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Improve your relationships with your coworkers, clients, and managers and find your way through conflict back to cooperation. In this course, negotiation consultant Lisa Gates shares the secrets of effective conflict resolution and reveals simple, repeatable techniques that apply in most business situations. She'll present a six-step framework for exploring and navigating conflict resolution, including identifying the issue, separating the people from the problem, overcoming roadblocks to resolution, exploring cultural differences, and getting to agreement.
Getting into conflict is very easy to do. We are busy getting things done and checking things off our to-do list, and suddenly there we are saying or doing something that upsets someone or vice-versa. And if we feel we haven't been treated with equality or we haven't gotten our fair share of value or if we perceive our needs have been thwarted, we react, we say "Ouch." At this point, if we are not skilled in problem- solving, we often resort to contentious tactics. Contending is trying to resolve conflict on our own terms without regard for the other side's interests.
We hold our ground to prove we are right and our conflict partner is wrong. All of the contentious tactics we will be exploring are attempts to manipulate your conflict partner. In the absence of conflict resolution skills, it's doing whatever you need to do to win. Again, it's important for you to recognize these tactics to increase your self-awareness and to notice when others are employing them against you. This awareness will give you access to your Pause button and the possibility of choosing a more cooperative approach.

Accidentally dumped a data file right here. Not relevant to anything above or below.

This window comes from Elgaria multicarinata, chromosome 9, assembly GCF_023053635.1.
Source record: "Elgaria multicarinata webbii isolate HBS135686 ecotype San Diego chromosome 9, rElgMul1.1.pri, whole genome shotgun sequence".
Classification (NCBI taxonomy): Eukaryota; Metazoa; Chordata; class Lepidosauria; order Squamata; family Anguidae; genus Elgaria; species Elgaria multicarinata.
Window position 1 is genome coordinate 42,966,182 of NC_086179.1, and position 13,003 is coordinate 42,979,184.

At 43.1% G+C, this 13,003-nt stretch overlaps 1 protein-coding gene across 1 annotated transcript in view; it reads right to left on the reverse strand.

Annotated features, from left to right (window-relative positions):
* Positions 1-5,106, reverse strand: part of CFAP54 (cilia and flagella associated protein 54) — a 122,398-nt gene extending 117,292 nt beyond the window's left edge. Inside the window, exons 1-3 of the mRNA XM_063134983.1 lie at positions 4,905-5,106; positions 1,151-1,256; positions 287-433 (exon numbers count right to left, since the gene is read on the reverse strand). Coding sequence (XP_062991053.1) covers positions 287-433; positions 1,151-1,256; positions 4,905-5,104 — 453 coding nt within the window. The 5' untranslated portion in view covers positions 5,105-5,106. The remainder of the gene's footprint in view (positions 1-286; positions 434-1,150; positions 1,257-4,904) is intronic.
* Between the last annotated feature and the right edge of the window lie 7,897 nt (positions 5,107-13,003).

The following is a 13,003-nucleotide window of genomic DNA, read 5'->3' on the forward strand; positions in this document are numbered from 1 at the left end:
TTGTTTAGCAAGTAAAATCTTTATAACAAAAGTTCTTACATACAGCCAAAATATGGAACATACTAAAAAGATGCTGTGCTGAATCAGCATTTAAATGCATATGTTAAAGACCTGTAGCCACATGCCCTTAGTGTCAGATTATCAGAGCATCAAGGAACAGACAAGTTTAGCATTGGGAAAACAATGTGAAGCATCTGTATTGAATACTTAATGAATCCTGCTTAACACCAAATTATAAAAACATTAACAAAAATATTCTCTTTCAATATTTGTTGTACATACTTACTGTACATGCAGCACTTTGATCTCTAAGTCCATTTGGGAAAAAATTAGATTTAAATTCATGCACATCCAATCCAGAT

So, here's the list of contentious tactics: Ingratiation, Promises, Shaming, Persuasive Argumentation, Threats, Gamesmanship, and Violence. And here is what they look like in action. Ingratiation is getting what we want through sweet talk or flattery or because we are just so charming. It's a fairly useful tactic and most appreciated when it's authentic. Promises means getting what you want now by agreeing to do something later.
For example, you might promise to take someone to lunch in return for covering for your shift. Again, this is useful tactic, especially when it's employed for mutual gain as opposed to a power-play. Persuasive argumentation is the use of logic and reason to attempt to change someone's behavior or position. This tactic is not always successful because convincing someone to do something they don't want to do often backfires, especially if they are in true agreement. Next is shaming.
This tactic is expressing shock or disapproval about someone's choices or behavior, usually on moral grounds. Shaming is a much more popular tactic than most of us would like to admit, but using it can tear relationships apart. The next tactic is when you will want to take off your list if you're committed to collaboration and big picture results: Threats, this is getting what we want by saying we'll cause the other person harm if they don't comply.
Threats can range from really subtle to frightening, and they can come from a variety of places like email, text messages, and conversation. Just remember that every threat or accusation is really a cry for help. Gamesmanship is getting what we want by pushing the rules or ratcheting up the stakes, like forcing a foul in basketball. The sole purpose of this tactic is to come out ahead. And finally, Physical force.
This is anything from hitting, pushing, shoving, and taking to war and terrorism. Although we have rules and laws that govern our behavior in this area, we break them routinely. One example among many, I experienced in the workplace was when a co-worker grabbed a report I'd worked on for weeks and tossed it in the air. I want to remind you why understanding these tactics is so important. You have to teach people how you want to be treated.
And if you call attention to the tactic as it's happening, it puts your conflict partner on notice that you won't play victim. Most often, they will acknowledge their mis-step and return to cooperation. Now, think back to your most recent disagreement and take a look at it through the lens of contentious tactics. You'll undoubtedly notice your own go-to choices. And this is a giant step forward in choosing a constructive alternative.
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